Posted by Ryan Schaaf
No, this is not about the game developers of Minecraft (although they deserve accolades). The ‘makers’ refers to a movement picking up speed in the realm of education and society as a whole. It is not a new trend, as I helped my third graders construct race cars using household items over a decade ago. It is a trend that is being explored with its potential to bolster STEM education initiatives in classrooms and beyond.
The Maker movement is about creation. Whether the product is new or improved, makers are experiencing deep, engaging learning while using 21st century skills. According to Bloom’s Digital Taxonomy, creating demonstrates the highest level of thinking and learning, because we must utilize all other forms of thinking to create something new or improved. So, what does the Maker movement have to do with a video game such as Minecraft?
Makers are our Future
With STEM education being such a hot topic in schools, business, and the government, a resurgence of hands-on, brains-on manufacturing and engineering is reemerging. What demographic is feeling the excitement of this resurgence? Children!
It has never been more important and exciting for students to learn the process of creating, tinkering, engineering, making and producing. The students of today will design the space ships of tomorrow, solve pollution and hunger, cure cancer and develop technologies we have yet to fathom.
Before a promising future is developed, teachers, parents and the business community must prepare the digital generation to excel at making. Video games like Minecraft can help
Minecraft: The Maker’s Digital Playground
My son, Connor, is an active six year old with the mind and drive to make and create. Through my classroom experiences using digital game-based learning, I encouraged him to play Minecraft because of its educational potential. Connor was now in charge of a digital realm with unlimited space and pixelated materials to build with. He started off slow with minimal instruction or training. I monitored the amount of time he could play and adhered to the ‘hour of screen-time a day’ rule.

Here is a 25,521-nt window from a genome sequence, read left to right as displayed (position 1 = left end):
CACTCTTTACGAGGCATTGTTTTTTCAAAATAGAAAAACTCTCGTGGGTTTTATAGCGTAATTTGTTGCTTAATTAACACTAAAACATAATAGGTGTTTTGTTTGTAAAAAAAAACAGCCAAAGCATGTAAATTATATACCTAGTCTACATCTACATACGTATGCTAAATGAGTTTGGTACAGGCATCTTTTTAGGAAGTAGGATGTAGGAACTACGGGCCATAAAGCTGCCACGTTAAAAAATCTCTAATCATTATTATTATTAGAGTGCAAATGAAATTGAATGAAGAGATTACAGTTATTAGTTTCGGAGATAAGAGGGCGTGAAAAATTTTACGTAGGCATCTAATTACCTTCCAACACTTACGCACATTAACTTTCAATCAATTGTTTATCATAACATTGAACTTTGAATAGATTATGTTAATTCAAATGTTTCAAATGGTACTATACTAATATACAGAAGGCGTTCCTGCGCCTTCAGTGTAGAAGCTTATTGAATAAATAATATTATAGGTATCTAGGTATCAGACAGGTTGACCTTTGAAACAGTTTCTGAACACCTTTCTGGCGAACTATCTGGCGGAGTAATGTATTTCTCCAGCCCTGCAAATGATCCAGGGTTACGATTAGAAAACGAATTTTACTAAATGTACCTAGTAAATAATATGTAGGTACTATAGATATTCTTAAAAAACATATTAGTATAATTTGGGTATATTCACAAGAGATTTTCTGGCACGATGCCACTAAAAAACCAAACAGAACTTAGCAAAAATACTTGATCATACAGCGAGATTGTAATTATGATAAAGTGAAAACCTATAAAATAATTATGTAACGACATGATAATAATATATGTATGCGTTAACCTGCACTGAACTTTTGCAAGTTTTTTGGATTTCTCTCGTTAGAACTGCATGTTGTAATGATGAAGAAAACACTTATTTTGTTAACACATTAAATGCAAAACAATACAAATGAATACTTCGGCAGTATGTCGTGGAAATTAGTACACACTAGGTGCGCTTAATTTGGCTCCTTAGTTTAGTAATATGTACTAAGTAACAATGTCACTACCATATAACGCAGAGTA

What I’ve seen is extraordinary. Connor has developed his own little world filled with underground bunkers, monolithic skyscrapers, oceans, buildings and vast landscapes built brick by brick. Everyday, Connor is excited to report his progress and share his plans with me. Jane McGonigal would be proud of his “blissful productivity”.
Digital vs. Non-Digital Making
Is reality-based creation better than digital creation? A few years ago, we might have given reality-based as our collective answer. However, technological innovation and disruption has a way of changing our minds at times. Nowadays, the digital tools are a great way to help conceptualize what to make before building it. Honestly, physical materials cost money and are often consumed after one use. Digital materials in Minecraft are never scarce. The game doesn’t penalize for constructing and deconstructing virtual products. Makers can simply build, destroy and rebuild without significant consequence. As a real world application, makers can duplicate their build using real materials.
Support and Collaboration
The potential applications for Minecraft in the classroom seem endless. Numerous Minecraft educational forums, communities and services have sprouted up to support teachers with the ambition and courage to introduce digital game-based learning into their classrooms.
MinecraftEdu is the collaboration of a small team of educators and programmers from the United States and Finland. They are working with the creators of Minecraft, to make the game affordable and accessible to schools everywhere. They have also created a suite of tools that make it easy to unlock the power of Minecraft in YOUR classroom.